●The House Tea Party caucus needs big discretionary spending cuts that exceed any debt limit increase, no tax increases, no GOP approval of a higher debt ceiling and something that looks like a fundamental change in entitlement spending — which means they need another debt-ceiling showdown before the 2012 election as a forcing device to enact at least a blueprint for such reforms.
●The White House needs something that can be called a “substantial down payment” on deficit reduction, which, when paired with their ability to cast Republicans as unreasonably opposed to fair tax increases on hedge fund managers, oil companies and corporate jet owners, will suffice for the president’s campaign. But the White House cannot abide more debt ceiling votes during 2012. Even if voters tend to blame the GOP for these clashes, a president who presides over 18 months of endless near-chaos looks fatally weak.
●The Senate will bless whatever the House and the president can agree to. This shorthand doesn’t credit the constructive work that Harry Reid and various gangs have been up to, but that’s the bottom line.
Given all this, what gets us past today’s pickle? The original McConnell gambit was fiendishly clever in letting Republicans “disapprove” of any debt-ceiling increase, but it didn’t have spending cuts. However, you could easily graft a form of McConnell onto some version of either John Boehner’s or Harry Reid’s discretionary spending cuts, which both amount to a trillion or so dollars over 10 years (once you back out of Reid’s “cuts” the absence of baseline spending projected in Iraq and Afghanistan). Trimmed from a total of about $45 trillion in planned spending over the next decade, the republic will survive.
Despite dueling CBO scores and caucus revolts, these two dimensions — the “down payment on deficit reduction” and the “disapproval” — are pretty straightforward. The real sticking point is whether the debt limit increase gets us past the 2012 election. That’s what this fight is coming down to. And both sides are understandably entrenched.
Take the Tea Partyers. Even if they’ve been reminded by an angry John Boehner that they can’t expect to change the world while holding only the House, the freshmen have already seen that they can indeed transform the national debate by holding the economy hostage. Why wouldn’t they want another bite at that apple before Election Day? My own view is that House Republicans have been reckless and hypocritical (the latter because they’ve all voted for the Ryan budget that adds $5 trillion to the debt in the next decade, a fact the White House has been too witless to have hammered home). Still, as an exercise of raw power, Tea Party stubbornness does reveal a certain (misguided) integrity.
Yet Obama simply can’t allow an outcome in which the election takes place amid an ongoing drama of potential default.
What can resolve this impasse? I see four scenarios:
(1) The House could voluntarily give on this demand for a debt-ceiling sequel (but I don’t see why they would). (2) Obama could invoke the 14th Amendment when D-Day comes and dare Congress to take him to court. (I’m with Bill Clinton on this — the president should do this if necessary — but I’m not sure Obama has the stomach for a constitutional crisis that blankets the campaign). (3) A market plunge forces a deal that gets us past 2012 — but only after inflicting enormous damage on millions of Americans and the economy at large.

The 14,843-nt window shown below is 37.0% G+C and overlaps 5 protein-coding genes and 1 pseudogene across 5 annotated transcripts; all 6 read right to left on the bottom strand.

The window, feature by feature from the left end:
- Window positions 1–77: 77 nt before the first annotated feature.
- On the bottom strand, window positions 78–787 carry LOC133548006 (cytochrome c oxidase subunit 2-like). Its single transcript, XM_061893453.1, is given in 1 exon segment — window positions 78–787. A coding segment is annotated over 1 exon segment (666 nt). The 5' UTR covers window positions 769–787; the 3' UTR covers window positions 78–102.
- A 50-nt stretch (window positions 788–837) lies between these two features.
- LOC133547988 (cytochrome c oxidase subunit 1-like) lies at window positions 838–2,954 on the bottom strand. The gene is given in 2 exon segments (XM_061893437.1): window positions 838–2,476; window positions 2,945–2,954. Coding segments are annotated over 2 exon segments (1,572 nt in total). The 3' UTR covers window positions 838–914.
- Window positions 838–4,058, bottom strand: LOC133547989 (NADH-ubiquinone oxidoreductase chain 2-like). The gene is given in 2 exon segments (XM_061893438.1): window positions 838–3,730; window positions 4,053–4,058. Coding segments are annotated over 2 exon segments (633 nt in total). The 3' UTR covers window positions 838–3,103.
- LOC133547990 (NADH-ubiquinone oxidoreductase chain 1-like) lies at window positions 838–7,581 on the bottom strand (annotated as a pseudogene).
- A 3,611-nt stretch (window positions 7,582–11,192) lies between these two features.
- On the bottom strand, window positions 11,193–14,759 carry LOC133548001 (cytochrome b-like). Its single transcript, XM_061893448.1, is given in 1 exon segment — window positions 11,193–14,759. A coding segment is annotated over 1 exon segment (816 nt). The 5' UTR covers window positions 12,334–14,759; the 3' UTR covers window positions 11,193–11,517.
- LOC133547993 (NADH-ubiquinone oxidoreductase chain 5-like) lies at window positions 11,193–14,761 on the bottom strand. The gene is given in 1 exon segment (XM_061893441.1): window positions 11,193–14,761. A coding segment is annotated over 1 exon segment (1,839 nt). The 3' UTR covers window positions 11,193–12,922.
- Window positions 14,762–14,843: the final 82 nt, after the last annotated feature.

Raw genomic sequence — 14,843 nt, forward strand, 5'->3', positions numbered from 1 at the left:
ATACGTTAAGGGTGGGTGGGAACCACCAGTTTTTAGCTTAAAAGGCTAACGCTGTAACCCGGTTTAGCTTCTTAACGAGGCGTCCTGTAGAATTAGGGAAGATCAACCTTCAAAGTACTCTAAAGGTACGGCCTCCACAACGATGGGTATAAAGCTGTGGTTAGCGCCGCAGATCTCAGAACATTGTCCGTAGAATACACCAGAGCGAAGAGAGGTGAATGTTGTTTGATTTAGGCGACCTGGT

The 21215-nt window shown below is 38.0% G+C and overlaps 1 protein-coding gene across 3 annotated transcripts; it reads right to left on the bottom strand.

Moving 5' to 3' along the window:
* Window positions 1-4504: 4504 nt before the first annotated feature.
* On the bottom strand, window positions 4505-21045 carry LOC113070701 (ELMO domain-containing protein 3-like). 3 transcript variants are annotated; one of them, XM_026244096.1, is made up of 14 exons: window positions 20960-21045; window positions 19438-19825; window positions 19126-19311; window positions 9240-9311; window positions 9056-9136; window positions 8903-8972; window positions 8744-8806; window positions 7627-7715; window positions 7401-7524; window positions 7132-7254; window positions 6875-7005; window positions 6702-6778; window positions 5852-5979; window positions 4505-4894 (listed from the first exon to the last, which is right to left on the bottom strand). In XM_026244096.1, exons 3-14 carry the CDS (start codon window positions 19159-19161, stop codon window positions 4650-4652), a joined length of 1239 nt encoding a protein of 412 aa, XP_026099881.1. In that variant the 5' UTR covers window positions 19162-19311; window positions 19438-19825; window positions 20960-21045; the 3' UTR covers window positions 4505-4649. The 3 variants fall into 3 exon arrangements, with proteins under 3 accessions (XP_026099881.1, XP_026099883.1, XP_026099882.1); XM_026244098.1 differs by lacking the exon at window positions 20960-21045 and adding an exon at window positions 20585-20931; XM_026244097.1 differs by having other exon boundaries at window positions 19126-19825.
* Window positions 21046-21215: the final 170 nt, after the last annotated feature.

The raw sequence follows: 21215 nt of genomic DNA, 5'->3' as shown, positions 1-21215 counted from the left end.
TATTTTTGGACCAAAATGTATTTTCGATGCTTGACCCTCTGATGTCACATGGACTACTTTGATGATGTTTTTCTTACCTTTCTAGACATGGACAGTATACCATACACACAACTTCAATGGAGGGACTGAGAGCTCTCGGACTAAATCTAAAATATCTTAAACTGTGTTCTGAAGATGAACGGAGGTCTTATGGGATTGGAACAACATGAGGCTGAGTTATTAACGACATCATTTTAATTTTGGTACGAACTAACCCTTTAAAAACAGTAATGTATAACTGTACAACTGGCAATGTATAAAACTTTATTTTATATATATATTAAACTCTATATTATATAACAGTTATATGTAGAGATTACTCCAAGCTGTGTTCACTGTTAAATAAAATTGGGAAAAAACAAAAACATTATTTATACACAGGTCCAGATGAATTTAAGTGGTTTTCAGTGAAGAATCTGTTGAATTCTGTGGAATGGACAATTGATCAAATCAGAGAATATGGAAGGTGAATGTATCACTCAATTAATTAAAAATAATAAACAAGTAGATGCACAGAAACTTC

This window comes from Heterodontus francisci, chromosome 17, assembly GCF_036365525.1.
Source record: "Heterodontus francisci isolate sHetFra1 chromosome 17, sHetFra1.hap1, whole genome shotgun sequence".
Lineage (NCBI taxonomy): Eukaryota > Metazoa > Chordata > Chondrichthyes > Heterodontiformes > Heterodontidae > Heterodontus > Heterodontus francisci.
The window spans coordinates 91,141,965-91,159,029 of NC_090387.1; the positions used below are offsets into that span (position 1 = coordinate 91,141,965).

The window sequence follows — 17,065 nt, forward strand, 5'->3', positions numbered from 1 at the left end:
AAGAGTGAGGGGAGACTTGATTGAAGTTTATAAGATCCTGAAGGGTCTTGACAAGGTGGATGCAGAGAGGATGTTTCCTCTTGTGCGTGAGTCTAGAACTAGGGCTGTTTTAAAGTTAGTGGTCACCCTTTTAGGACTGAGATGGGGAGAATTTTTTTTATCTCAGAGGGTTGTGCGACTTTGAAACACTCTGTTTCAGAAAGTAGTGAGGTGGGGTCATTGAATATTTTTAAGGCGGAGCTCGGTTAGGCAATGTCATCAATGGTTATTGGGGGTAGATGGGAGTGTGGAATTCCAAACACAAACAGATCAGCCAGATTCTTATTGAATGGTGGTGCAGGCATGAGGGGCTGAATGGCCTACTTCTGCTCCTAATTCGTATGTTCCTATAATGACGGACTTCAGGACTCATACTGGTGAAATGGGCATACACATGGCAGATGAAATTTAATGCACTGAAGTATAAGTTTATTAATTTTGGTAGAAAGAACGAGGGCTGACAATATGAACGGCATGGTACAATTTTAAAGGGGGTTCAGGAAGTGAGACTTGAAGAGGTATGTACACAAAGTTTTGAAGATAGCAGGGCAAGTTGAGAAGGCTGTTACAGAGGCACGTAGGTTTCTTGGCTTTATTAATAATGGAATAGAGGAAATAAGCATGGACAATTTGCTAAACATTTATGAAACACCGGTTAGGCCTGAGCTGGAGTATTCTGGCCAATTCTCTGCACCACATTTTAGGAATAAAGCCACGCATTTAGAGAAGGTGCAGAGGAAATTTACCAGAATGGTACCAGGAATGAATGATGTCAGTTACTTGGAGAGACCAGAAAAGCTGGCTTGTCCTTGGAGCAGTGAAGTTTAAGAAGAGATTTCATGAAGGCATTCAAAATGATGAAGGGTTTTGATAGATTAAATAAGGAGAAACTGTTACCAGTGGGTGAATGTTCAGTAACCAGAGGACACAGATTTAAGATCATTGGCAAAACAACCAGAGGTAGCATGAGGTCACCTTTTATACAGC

Or — bear with me here — (4) Congress and the White House sign off on a trillion or so in spending cuts and a debt-ceiling increase now, and agree to a coin toss next year to determine whether or not we revisit this issue in the 2012 campaign. Heads, the debt limit is automatically extended by whatever it takes to get us into 2013; tails, we have a replay of the past few months. (Think of the cable-news ratings on toss night!)
I know this sounds ridiculous. But is it any more ridiculous than where Republican radicalism and Democratic rope-a-dope have left us — a choice between a constitutional crisis and a global economic meltdown?
Seen this way, agreeing to a coin toss later — which fits with all-American notions of fair play when it comes to settling intractable disputes — could be the safety valve that gets us past this surreal moment. It’ll buy us six or nine months, the proverbial “several lifetimes” in politics, by which time passions may cool or other issues may intrude — and meanwhile millions of us will have signed up for Americans Elect’s online nominating convention to put an independent ticket on the ballot that offers an alternative to this madness.
I’d be happy to have a super-committee of Congress develop rules for the coin toss (first one to seven, perhaps — tied to the Super Bowl kickoff?) or substitute another game of chance. A roll of the dice might be apt, as a metaphor for the hash that Washington has made of economic policy.
Crazy. But these are crazy times. If you’ve got a better idea for the endgame, I’m listening.